After my post Apokalypsys received some pretty positive feedback asking for a follow up and more details, I thought I would write a walk through on 2 Thessalonians 2 to explain my perspective on the rapture timing. Before I get too far into the details, I just want to clarify that my deepest meaning for my writings is simply to get you to fall madly, crazy, head over heels in love with Jesus. I want to ignite a passion in you for him where you want to be in his embrace, 24 hours a day, constantly in a state of non-stop worship. I want you to be excited to marry him, to be excited to be called his, to swoon in his presence. With that said, let’s take any dive into the apocalyptic as part of our story with him, that one day we will be in his embrace, we will find ourselves in heaven in our Father’s house with him while some of these events unfold before he sets his Kingdom up on Earth. One of my main sources is an amazing Greek scholar Alan Kurschner who’s ministry page you should definitely check out right after reading this for the in-depth details.
First the backstory: The context of 2 Thessalonians is clear from the first couple verses of chapter 2 and we can deduce some basic facts of the story that might not be spelled out for us exactly. Paul had, at some time prior, visited the Thessalonians and told them (at least in part) how the end times would unfold. Since that time, the Thessalonian church had, for some reason, begun to worry that they missed the rapture. Paul writes chapter 2 of this letter to address these concerns.
Starting in verse 1 (using the NIV),
“Concerning the coming of our Lord Jesus Christ and our being gathered to him, we ask you, brothers and sisters” v.1
Paul refers to the rapture in verse 1 as the παρουσία (translit. parousia), which means “arrival,” “coming,” “presence,” or “advent.” This is the same event, the same parousia, Paul refers to in that most famous rapture passage in 1 Thessalonians 4:15,
“According to the Lord’s word, we tell you that we who are still alive, who are left until the coming [parousia] of the Lord, will certainly not precede those who have fallen asleep.”
The parousia is also mentioned by Paul in Titus 2:13, a source where the term “the blessed hope” for the rapture comes from. Here’s Titus 2:11-13 for the context,
For the grace of God has appeared that offers salvation to all people. It teaches us to say “No” to ungodliness and worldly passions, and to live self-controlled, upright and godly lives in this present age, while we wait for the blessed hope—the appearing [parousia] of the glory of our great God and Savior, Jesus Christ
Back to 2 Thessalonians 2. In verses 2 and 3,
“not to become easily unsettled or alarmed by the teaching allegedly from us—whether by a prophecy or by word of mouth or by letter—asserting that the day of the Lord has already come. Don’t let anyone deceive you in any way, for that day will not come until the rebellion occurs and the man of lawlessness is revealed, the man doomed to destruction.”
So here is where we see that the Thessalonians had their original thinking from Paul’s teaching perturbed in some way, whether by prophecy or letter or word of mouth. Paul writes to stress the day of the Lord had not come yet.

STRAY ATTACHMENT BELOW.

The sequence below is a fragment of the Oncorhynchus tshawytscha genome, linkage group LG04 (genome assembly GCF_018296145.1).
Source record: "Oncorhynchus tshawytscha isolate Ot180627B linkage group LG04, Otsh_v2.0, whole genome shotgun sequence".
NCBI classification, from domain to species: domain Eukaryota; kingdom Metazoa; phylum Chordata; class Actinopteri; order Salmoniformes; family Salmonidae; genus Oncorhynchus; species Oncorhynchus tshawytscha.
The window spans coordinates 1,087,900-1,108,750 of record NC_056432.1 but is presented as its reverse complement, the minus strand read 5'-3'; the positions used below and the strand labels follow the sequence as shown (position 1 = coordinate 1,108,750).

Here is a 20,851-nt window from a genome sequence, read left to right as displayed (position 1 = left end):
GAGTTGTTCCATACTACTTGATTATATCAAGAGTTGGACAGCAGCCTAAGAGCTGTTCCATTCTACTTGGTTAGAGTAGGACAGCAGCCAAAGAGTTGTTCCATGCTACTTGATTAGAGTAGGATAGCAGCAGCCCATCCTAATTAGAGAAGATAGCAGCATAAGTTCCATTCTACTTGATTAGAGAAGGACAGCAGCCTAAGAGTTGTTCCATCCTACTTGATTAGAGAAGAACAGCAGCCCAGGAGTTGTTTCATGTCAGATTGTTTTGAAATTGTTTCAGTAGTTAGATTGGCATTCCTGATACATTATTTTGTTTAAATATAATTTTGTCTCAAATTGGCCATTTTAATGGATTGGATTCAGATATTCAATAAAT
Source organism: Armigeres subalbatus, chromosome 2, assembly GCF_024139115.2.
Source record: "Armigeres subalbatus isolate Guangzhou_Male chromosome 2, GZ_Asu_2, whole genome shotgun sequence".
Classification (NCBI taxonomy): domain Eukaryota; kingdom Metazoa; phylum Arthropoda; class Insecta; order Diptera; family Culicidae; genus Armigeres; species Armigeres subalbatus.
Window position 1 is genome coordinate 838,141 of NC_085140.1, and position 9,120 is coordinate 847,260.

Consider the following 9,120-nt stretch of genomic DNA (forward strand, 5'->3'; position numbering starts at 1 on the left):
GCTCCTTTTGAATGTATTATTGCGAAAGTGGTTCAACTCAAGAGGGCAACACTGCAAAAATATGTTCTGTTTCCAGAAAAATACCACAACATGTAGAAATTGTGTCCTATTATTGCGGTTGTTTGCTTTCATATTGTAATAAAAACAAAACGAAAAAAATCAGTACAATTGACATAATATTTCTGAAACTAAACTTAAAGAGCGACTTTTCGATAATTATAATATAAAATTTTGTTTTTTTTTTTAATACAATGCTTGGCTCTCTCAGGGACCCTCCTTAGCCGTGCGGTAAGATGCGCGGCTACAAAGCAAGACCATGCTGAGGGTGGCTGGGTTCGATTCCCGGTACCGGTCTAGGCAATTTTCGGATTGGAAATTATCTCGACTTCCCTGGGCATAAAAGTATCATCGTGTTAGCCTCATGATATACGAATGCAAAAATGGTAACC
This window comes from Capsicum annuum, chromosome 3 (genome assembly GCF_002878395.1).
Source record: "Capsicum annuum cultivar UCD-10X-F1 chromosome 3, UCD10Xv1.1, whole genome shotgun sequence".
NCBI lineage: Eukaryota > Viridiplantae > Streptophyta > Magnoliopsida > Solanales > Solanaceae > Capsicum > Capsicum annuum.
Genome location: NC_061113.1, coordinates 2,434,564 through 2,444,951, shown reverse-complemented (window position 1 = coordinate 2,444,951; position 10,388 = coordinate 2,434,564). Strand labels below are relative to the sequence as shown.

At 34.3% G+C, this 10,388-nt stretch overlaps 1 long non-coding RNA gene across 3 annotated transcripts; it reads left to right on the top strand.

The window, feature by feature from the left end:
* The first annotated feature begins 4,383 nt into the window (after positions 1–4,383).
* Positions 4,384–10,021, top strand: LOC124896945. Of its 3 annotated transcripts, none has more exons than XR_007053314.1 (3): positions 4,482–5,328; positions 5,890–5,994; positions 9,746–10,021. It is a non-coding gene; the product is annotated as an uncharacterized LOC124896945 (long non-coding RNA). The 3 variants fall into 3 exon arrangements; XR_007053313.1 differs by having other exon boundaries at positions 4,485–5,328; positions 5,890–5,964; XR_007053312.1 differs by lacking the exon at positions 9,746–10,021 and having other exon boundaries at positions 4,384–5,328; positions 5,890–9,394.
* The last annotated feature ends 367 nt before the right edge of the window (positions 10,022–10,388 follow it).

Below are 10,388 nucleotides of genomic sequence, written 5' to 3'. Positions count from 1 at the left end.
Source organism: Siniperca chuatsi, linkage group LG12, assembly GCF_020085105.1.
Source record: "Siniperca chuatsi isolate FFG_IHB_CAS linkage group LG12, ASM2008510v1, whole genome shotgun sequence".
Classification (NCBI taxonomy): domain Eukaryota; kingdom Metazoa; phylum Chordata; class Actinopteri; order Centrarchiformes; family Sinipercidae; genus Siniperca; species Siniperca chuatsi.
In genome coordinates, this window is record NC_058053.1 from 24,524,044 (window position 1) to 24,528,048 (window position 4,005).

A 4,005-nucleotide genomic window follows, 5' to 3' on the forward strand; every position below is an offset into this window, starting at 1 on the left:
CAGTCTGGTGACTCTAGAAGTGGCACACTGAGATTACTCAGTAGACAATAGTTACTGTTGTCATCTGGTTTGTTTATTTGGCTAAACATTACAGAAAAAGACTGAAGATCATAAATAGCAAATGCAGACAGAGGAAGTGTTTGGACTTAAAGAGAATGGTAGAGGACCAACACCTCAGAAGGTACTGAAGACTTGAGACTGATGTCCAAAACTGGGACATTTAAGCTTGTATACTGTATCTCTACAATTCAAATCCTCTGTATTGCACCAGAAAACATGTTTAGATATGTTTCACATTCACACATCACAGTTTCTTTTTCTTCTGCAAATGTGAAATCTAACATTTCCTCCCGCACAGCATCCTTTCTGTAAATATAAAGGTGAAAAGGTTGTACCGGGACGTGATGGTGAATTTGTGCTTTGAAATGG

The meat and the potatoes for what I’m searching for here comes starting at “for that day will not come until the rebellion occurs and the man of lawlessness is revealed, the man doomed to destruction.” Read in the NIV, “the day” being the day Jesus comes back cannot come until after the rebellion occurs and the antichrist is revealed (few eschatological scholars would dispute the man of lawlessness is anyone other than the antichrist). This would make prewrath an almost open and shut case. Let’s walk the logic on that one if you didn’t catch it the first time…
The Thessalonians were concerned the rapture, the parasousia, had already taken place and that they had missed out on being with Jesus. Scary state of mind to be in, right? Paul was trying to realign their thinking by stating that the day of the rapture, of the parousia, cannot happen until two things occur: 1) the rebellion occurs and 2) the antichrist is revealed.
Let’s tackle 1) first:
Pretribbers (Pre-tribulation rapture believers) argue that the Koine Greek word for “rebellion” is best translated as a spatial departure. If that was true this passage would read instead as “for that day will not come until the rapture occurs and the man of lawlessness is revealed…” The Koine Greek word in question here is ἀποστασία (translit. apostasia). This word form (a noun) is used exclusively in Koine Greek literature as a spiritual or non-spatial falling away. It’s apostasy. It’s a falling away from the faith. There is no known usage of this word to refer to anything other than a spiritual or a political rebellion, no known usage of this word to ever mean a spatial departure in all Koine Greek literature for 300 years between the 2nd century BC and 1st century AD. That’s a bold statement. We’re talking 300 years of the noun form of apostasia never being used as a spatial departure. And the only time we can find any usage of the form apostasia referring to a spatial departure is in the 5th century AD. You can’t apply that usage back on a 1st century AD document without committing the anachronistic fallacy and butchering your argument. Read Alan’s article for the vetting out of this in the gritty details. The tl;dr of this one is that Paul isn’t referring to the rapture here, which the rapture is a spatial departure. The apostasy here, the spiritual and/or political rebellion, is something else. It could be either A) a mass falling away in the church due to the delusion God will send on the Earth after the antichrist appears (2 Thessalonians 2:11) or B) a mass political rebellion, chaos from which perhaps the antichrist and his empire will arise out of (as in Daniel 9; however, I stress we do not know the initial and directly preceeding conditions of the rise of the beast, the antichrist’s empire), or C) some combination of A) and B) or something else we haven’t thought of yet. Regardless, Paul is saying there will be an uprising, an uprooting which will occur and which will be evident to believers in the church as he told the shaken and perturbed Thessalonians to look for this as one of the two signs preceding the rapture.